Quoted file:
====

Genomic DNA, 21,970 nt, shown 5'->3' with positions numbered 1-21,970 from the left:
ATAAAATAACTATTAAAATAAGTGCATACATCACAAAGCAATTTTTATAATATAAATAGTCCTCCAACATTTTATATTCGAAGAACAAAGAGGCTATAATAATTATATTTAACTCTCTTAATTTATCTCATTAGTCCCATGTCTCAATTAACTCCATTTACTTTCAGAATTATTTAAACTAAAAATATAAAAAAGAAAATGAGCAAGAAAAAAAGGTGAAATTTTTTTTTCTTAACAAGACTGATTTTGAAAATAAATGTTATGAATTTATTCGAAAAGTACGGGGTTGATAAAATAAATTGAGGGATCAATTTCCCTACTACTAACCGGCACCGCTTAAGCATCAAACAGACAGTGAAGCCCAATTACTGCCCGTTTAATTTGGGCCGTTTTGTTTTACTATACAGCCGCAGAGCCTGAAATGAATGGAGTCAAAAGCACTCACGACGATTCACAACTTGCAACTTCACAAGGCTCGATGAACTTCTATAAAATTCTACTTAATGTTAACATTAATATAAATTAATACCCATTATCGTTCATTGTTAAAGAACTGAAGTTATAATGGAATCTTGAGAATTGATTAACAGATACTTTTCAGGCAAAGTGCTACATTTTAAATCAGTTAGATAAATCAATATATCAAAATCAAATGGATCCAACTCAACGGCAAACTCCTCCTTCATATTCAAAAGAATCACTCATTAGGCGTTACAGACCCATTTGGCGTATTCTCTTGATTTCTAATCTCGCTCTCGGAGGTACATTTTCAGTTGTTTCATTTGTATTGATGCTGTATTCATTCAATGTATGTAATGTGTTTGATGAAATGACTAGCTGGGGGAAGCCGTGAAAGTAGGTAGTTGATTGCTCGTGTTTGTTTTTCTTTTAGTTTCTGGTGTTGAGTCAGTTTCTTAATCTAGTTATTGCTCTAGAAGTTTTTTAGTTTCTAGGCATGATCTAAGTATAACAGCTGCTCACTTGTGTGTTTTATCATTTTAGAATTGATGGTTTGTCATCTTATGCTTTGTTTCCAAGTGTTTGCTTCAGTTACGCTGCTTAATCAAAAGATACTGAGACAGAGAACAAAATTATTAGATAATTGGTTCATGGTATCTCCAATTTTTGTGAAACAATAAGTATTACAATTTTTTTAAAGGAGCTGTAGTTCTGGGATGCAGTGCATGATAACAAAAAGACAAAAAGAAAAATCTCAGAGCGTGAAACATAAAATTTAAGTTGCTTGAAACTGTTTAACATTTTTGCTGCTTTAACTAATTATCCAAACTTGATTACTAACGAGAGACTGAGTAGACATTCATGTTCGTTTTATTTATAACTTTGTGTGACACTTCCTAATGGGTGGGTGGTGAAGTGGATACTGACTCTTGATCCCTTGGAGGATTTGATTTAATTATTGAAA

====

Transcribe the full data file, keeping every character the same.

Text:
Genomic DNA, 21,970 nt, shown 5'->3' with positions numbered 1-21,970 from the left:
ATAAAATAACTATTAAAATAAGTGCATACATCACAAAGCAATTTTTATAATATAAATAGTCCTCCAACATTTTATATTCGAAGAACAAAGAGGCTATAATAATTATATTTAACTCTCTTAATTTATCTCATTAGTCCCATGTCTCAATTAACTCCATTTACTTTCAGAATTATTTAAACTAAAAATATAAAAAAGAAAATGAGCAAGAAAAAAAGGTGAAATTTTTTTTTCTTAACAAGACTGATTTTGAAAATAAATGTTATGAATTTATTCGAAAAGTACGGGGTTGATAAAATAAATTGAGGGATCAATTTCCCTACTACTAACCGGCACCGCTTAAGCATCAAACAGACAGTGAAGCCCAATTACTGCCCGTTTAATTTGGGCCGTTTTGTTTTACTATACAGCCGCAGAGCCTGAAATGAATGGAGTCAAAAGCACTCACGACGATTCACAACTTGCAACTTCACAAGGCTCGATGAACTTCTATAAAATTCTACTTAATGTTAACATTAATATAAATTAATACCCATTATCGTTCATTGTTAAAGAACTGAAGTTATAATGGAATCTTGAGAATTGATTAACAGATACTTTTCAGGCAAAGTGCTACATTTTAAATCAGTTAGATAAATCAATATATCAAAATCAAATGGATCCAACTCAACGGCAAACTCCTCCTTCATATTCAAAAGAATCACTCATTAGGCGTTACAGACCCATTTGGCGTATTCTCTTGATTTCTAATCTCGCTCTCGGAGGTACATTTTCAGTTGTTTCATTTGTATTGATGCTGTATTCATTCAATGTATGTAATGTGTTTGATGAAATGACTAGCTGGGGGAAGCCGTGAAAGTAGGTAGTTGATTGCTCGTGTTTGTTTTTCTTTTAGTTTCTGGTGTTGAGTCAGTTTCTTAATCTAGTTATTGCTCTAGAAGTTTTTTAGTTTCTAGGCATGATCTAAGTATAACAGCTGCTCACTTGTGTGTTTTATCATTTTAGAATTGATGGTTTGTCATCTTATGCTTTGTTTCCAAGTGTTTGCTTCAGTTACGCTGCTTAATCAAAAGATACTGAGACAGAGAACAAAATTATTAGATAATTGGTTCATGGTATCTCCAATTTTTGTGAAACAATAAGTATTACAATTTTTTTAAAGGAGCTGTAGTTCTGGGATGCAGTGCATGATAACAAAAAGACAAAAAGAAAAATCTCAGAGCGTGAAACATAAAATTTAAGTTGCTTGAAACTGTTTAACATTTTTGCTGCTTTAACTAATTATCCAAACTTGATTACTAACGAGAGACTGAGTAGACATTCATGTTCGTTTTATTTATAACTTTGTGTGACACTTCCTAATGGGTGGGTGGTGAAGTGGATACTGACTCTTGATCCCTTGGAGGATTTGATTTAATTATTGAAA